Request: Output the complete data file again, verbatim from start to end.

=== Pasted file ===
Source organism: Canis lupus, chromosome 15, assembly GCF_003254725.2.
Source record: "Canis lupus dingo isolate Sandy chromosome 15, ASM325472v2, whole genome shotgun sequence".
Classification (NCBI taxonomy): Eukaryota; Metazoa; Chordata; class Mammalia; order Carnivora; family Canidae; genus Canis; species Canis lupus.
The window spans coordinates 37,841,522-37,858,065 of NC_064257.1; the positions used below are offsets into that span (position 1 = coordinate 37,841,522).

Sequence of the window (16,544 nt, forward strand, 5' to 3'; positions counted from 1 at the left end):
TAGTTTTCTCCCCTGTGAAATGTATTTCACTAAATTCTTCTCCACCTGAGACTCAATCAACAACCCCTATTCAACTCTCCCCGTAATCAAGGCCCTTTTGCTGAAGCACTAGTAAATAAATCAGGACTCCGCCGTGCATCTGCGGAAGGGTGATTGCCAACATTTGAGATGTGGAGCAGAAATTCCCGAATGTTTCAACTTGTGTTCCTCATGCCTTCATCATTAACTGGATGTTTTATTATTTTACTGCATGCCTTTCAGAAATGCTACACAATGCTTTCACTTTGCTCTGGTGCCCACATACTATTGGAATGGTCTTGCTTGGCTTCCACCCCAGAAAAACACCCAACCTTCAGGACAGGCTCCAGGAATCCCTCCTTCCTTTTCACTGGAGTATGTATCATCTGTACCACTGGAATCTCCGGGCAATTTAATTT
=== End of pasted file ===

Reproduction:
Source organism: Canis lupus, chromosome 15, assembly GCF_003254725.2.
Source record: "Canis lupus dingo isolate Sandy chromosome 15, ASM325472v2, whole genome shotgun sequence".
Classification (NCBI taxonomy): Eukaryota; Metazoa; Chordata; class Mammalia; order Carnivora; family Canidae; genus Canis; species Canis lupus.
The window spans coordinates 37,841,522-37,858,065 of NC_064257.1; the positions used below are offsets into that span (position 1 = coordinate 37,841,522).

Sequence of the window (16,544 nt, forward strand, 5' to 3'; positions counted from 1 at the left end):
TAGTTTTCTCCCCTGTGAAATGTATTTCACTAAATTCTTCTCCACCTGAGACTCAATCAACAACCCCTATTCAACTCTCCCCGTAATCAAGGCCCTTTTGCTGAAGCACTAGTAAATAAATCAGGACTCCGCCGTGCATCTGCGGAAGGGTGATTGCCAACATTTGAGATGTGGAGCAGAAATTCCCGAATGTTTCAACTTGTGTTCCTCATGCCTTCATCATTAACTGGATGTTTTATTATTTTACTGCATGCCTTTCAGAAATGCTACACAATGCTTTCACTTTGCTCTGGTGCCCACATACTATTGGAATGGTCTTGCTTGGCTTCCACCCCAGAAAAACACCCAACCTTCAGGACAGGCTCCAGGAATCCCTCCTTCCTTTTCACTGGAGTATGTATCATCTGTACCACTGGAATCTCCGGGCAATTTAATTT